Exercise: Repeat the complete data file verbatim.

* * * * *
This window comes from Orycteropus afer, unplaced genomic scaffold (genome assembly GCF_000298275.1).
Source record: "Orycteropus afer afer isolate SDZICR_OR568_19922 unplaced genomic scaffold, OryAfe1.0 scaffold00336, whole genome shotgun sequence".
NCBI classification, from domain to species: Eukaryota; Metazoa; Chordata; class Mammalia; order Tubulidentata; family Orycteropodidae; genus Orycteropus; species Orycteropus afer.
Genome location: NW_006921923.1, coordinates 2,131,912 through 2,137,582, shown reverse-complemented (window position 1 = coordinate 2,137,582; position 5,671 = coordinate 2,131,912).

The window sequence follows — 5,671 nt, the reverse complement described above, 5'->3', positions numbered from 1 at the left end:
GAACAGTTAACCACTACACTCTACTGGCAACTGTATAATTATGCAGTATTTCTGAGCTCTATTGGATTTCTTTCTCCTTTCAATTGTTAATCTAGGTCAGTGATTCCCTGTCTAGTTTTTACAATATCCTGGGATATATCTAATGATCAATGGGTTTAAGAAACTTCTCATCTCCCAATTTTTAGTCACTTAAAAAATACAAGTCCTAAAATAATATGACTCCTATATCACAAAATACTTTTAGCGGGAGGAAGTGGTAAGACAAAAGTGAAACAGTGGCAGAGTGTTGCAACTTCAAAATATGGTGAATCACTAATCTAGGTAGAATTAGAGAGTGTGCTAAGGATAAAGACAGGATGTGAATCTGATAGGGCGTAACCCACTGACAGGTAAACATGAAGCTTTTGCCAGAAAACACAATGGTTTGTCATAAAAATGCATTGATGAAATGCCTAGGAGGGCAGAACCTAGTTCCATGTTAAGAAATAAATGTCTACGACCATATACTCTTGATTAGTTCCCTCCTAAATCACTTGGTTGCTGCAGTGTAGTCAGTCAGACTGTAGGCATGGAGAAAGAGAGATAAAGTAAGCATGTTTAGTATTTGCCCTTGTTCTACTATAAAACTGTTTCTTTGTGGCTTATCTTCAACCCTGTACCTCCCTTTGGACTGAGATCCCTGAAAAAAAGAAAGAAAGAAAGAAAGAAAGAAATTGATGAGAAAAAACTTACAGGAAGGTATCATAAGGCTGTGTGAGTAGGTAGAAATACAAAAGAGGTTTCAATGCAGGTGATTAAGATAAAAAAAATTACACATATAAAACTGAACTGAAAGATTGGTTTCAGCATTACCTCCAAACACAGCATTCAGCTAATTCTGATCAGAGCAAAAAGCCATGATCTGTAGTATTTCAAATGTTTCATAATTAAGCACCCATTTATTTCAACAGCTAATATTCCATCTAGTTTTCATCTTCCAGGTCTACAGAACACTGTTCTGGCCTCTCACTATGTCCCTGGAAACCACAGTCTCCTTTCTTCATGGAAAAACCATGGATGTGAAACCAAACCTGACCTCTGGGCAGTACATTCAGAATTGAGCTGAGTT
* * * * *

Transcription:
This window comes from Orycteropus afer, unplaced genomic scaffold (genome assembly GCF_000298275.1).
Source record: "Orycteropus afer afer isolate SDZICR_OR568_19922 unplaced genomic scaffold, OryAfe1.0 scaffold00336, whole genome shotgun sequence".
NCBI classification, from domain to species: Eukaryota; Metazoa; Chordata; class Mammalia; order Tubulidentata; family Orycteropodidae; genus Orycteropus; species Orycteropus afer.
Genome location: NW_006921923.1, coordinates 2,131,912 through 2,137,582, shown reverse-complemented (window position 1 = coordinate 2,137,582; position 5,671 = coordinate 2,131,912).

The window sequence follows — 5,671 nt, the reverse complement described above, 5'->3', positions numbered from 1 at the left end:
GAACAGTTAACCACTACACTCTACTGGCAACTGTATAATTATGCAGTATTTCTGAGCTCTATTGGATTTCTTTCTCCTTTCAATTGTTAATCTAGGTCAGTGATTCCCTGTCTAGTTTTTACAATATCCTGGGATATATCTAATGATCAATGGGTTTAAGAAACTTCTCATCTCCCAATTTTTAGTCACTTAAAAAATACAAGTCCTAAAATAATATGACTCCTATATCACAAAATACTTTTAGCGGGAGGAAGTGGTAAGACAAAAGTGAAACAGTGGCAGAGTGTTGCAACTTCAAAATATGGTGAATCACTAATCTAGGTAGAATTAGAGAGTGTGCTAAGGATAAAGACAGGATGTGAATCTGATAGGGCGTAACCCACTGACAGGTAAACATGAAGCTTTTGCCAGAAAACACAATGGTTTGTCATAAAAATGCATTGATGAAATGCCTAGGAGGGCAGAACCTAGTTCCATGTTAAGAAATAAATGTCTACGACCATATACTCTTGATTAGTTCCCTCCTAAATCACTTGGTTGCTGCAGTGTAGTCAGTCAGACTGTAGGCATGGAGAAAGAGAGATAAAGTAAGCATGTTTAGTATTTGCCCTTGTTCTACTATAAAACTGTTTCTTTGTGGCTTATCTTCAACCCTGTACCTCCCTTTGGACTGAGATCCCTGAAAAAAAGAAAGAAAGAAAGAAAGAAAGAAATTGATGAGAAAAAACTTACAGGAAGGTATCATAAGGCTGTGTGAGTAGGTAGAAATACAAAAGAGGTTTCAATGCAGGTGATTAAGATAAAAAAAATTACACATATAAAACTGAACTGAAAGATTGGTTTCAGCATTACCTCCAAACACAGCATTCAGCTAATTCTGATCAGAGCAAAAAGCCATGATCTGTAGTATTTCAAATGTTTCATAATTAAGCACCCATTTATTTCAACAGCTAATATTCCATCTAGTTTTCATCTTCCAGGTCTACAGAACACTGTTCTGGCCTCTCACTATGTCCCTGGAAACCACAGTCTCCTTTCTTCATGGAAAAACCATGGATGTGAAACCAAACCTGACCTCTGGGCAGTACATTCAGAATTGAGCTGAGTT